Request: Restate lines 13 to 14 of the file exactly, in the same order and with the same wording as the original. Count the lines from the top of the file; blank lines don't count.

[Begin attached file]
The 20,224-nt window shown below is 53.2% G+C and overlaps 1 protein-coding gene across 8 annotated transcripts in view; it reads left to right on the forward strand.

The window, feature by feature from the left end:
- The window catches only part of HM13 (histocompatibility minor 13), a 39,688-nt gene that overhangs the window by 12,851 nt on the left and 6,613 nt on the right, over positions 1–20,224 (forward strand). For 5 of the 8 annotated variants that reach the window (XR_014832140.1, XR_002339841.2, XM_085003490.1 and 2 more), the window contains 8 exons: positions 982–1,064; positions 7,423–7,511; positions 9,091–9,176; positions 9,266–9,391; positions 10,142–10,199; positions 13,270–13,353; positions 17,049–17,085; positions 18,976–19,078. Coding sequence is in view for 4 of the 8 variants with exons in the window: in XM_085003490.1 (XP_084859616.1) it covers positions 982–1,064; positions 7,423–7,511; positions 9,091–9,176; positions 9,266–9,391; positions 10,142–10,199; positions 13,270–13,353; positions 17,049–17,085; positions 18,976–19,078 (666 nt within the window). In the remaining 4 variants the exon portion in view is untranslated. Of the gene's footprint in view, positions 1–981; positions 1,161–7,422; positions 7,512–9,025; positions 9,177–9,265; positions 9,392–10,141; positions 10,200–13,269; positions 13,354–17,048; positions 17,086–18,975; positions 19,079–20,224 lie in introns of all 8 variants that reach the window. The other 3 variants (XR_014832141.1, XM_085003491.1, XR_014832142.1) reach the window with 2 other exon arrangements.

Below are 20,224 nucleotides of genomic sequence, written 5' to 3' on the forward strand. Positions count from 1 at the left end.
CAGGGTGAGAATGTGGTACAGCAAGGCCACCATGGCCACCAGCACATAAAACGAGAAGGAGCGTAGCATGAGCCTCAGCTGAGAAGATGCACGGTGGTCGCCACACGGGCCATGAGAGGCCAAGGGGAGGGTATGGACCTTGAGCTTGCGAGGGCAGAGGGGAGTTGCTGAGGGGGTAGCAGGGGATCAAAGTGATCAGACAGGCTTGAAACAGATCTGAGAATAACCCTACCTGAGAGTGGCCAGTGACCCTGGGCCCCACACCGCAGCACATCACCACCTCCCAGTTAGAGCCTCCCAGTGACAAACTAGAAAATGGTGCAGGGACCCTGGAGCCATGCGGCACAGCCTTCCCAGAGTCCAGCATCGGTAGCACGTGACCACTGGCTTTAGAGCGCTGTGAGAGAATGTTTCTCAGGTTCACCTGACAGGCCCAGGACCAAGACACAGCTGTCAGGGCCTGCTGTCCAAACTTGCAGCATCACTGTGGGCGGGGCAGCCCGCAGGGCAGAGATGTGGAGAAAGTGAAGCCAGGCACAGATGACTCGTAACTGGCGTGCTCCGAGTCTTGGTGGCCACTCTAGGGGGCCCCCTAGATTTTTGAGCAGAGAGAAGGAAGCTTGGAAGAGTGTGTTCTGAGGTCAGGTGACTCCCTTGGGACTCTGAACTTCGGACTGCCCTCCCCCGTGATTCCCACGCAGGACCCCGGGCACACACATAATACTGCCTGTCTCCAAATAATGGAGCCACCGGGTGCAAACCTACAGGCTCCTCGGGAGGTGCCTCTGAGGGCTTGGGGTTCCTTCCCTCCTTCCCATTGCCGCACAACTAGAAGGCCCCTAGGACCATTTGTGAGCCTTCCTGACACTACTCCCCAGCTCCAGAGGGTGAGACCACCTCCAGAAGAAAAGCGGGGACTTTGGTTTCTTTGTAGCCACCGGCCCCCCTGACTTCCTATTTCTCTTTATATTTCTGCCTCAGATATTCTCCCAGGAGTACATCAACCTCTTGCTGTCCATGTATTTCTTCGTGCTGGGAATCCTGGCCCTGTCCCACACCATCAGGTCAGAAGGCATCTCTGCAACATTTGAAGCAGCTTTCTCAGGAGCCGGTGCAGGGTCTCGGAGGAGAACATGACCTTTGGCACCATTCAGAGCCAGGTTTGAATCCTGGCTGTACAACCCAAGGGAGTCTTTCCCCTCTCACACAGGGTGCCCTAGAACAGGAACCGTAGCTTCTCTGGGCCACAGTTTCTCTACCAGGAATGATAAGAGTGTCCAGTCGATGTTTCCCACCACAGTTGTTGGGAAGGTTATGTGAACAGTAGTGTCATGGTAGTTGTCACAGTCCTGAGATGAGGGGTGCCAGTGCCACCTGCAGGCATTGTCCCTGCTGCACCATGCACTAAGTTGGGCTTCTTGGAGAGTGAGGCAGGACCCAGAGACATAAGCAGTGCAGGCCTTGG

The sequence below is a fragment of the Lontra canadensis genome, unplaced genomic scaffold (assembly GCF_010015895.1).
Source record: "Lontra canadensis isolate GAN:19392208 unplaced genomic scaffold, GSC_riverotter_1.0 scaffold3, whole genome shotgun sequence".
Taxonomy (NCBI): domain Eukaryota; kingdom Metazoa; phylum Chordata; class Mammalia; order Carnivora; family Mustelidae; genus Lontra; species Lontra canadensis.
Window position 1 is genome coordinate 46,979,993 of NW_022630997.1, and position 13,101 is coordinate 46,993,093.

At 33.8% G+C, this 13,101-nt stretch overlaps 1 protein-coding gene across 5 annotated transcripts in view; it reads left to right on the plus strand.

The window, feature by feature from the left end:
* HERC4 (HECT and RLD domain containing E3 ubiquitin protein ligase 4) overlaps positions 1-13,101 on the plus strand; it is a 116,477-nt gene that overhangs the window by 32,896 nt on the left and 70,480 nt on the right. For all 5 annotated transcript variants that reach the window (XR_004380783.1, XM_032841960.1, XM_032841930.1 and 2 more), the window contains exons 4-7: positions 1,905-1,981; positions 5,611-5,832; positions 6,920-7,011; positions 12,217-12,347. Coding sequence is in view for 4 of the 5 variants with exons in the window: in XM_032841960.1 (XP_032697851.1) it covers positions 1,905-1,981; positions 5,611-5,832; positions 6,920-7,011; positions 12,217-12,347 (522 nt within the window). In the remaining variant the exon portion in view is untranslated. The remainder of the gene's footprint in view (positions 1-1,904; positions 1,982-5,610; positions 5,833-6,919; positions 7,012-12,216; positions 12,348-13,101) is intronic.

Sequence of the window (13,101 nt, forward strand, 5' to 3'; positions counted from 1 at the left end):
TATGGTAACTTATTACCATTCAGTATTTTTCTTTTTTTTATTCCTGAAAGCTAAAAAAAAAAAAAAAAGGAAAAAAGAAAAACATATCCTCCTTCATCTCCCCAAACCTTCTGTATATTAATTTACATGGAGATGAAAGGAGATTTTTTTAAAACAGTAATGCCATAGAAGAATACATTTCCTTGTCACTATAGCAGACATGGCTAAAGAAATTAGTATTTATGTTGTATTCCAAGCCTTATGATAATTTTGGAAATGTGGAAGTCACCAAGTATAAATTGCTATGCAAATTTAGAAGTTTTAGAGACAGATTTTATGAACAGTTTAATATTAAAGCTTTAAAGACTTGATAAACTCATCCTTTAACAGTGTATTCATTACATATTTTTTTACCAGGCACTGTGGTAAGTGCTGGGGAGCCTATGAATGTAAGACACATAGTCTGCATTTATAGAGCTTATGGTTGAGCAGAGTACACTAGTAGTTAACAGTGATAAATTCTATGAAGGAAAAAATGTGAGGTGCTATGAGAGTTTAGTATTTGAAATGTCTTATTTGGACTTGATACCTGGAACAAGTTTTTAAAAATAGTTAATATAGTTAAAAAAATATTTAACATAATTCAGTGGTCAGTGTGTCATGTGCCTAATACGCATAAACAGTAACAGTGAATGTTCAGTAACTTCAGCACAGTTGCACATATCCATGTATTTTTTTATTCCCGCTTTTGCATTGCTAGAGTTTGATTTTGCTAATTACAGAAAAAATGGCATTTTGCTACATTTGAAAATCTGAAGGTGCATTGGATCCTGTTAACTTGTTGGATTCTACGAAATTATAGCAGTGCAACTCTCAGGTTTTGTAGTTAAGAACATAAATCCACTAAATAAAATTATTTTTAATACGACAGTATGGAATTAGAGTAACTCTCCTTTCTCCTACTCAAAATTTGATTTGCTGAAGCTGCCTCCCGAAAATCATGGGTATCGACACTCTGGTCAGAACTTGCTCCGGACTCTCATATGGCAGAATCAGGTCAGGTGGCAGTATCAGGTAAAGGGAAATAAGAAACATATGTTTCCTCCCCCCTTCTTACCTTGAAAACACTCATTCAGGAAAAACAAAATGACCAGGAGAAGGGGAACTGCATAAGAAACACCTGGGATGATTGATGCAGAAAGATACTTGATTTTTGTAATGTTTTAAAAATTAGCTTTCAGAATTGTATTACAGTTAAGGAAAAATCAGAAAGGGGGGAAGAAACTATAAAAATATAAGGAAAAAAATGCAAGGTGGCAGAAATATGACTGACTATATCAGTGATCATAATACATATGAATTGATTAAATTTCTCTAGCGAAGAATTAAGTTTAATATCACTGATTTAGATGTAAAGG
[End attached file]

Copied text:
Sequence of the window (13,101 nt, forward strand, 5' to 3'; positions counted from 1 at the left end):
TATGGTAACTTATTACCATTCAGTATTTTTCTTTTTTTTATTCCTGAAAGCTAAAAAAAAAAAAAAAAGGAAAAAAGAAAAACATATCCTCCTTCATCTCCCCAAACCTTCTGTATATTAATTTACATGGAGATGAAAGGAGATTTTTTTAAAACAGTAATGCCATAGAAGAATACATTTCCTTGTCACTATAGCAGACATGGCTAAAGAAATTAGTATTTATGTTGTATTCCAAGCCTTATGATAATTTTGGAAATGTGGAAGTCACCAAGTATAAATTGCTATGCAAATTTAGAAGTTTTAGAGACAGATTTTATGAACAGTTTAATATTAAAGCTTTAAAGACTTGATAAACTCATCCTTTAACAGTGTATTCATTACATATTTTTTTACCAGGCACTGTGGTAAGTGCTGGGGAGCCTATGAATGTAAGACACATAGTCTGCATTTATAGAGCTTATGGTTGAGCAGAGTACACTAGTAGTTAACAGTGATAAATTCTATGAAGGAAAAAATGTGAGGTGCTATGAGAGTTTAGTATTTGAAATGTCTTATTTGGACTTGATACCTGGAACAAGTTTTTAAAAATAGTTAATATAGTTAAAAAAATATTTAACATAATTCAGTGGTCAGTGTGTCATGTGCCTAATACGCATAAACAGTAACAGTGAATGTTCAGTAACTTCAGCACAGTTGCACATATCCATGTATTTTTTTATTCCCGCTTTTGCATTGCTAGAGTTTGATTTTGCTAATTACAGAAAAAATGGCATTTTGCTACATTTGAAAATCTGAAGGTGCATTGGATCCTGTTAACTTGTTGGATTCTACGAAATTATAGCAGTGCAACTCTCAGGTTTTGTAGTTAAGAACATAAATCCACTAAATAAAATTATTTTTAATACGACAGTATGGAATTAGAGTAACTCTCCTTTCTCCTACTCAAAATTTGATTTGCTGAAGCTGCCTCCCGAAAATCATGGGTATCGACACTCTGGTCAGAACTTGCTCCGGACTCTCATATGGCAGAATCAGGTCAGGTGGCAGTATCAGGTAAAGGGAAATAAGAAACATATGTTTCCTCCCCCCTTCTTACCTTGAAAACACTCATTCAGGAAAAACAAAATGACCAGGAGAAGGGGAACTGCATAAGAAACACCTGGGATGATTGATGCAGAAAGATACTTGATTTTTGTAATGTTTTAAAAATTAGCTTTCAGAATTGTATTACAGTTAAGGAAAAATCAGAAAGGGGGGAAGAAACTATAAAAATATAAGGAAAAAAATGCAAGGTGGCAGAAATATGACTGACTATATCAGTGATCATAATACATATGAATTGATTAAATTTCTCTAGCGAAGAATTAAGTTTAATATCACTGATTTAGATGTAAAGG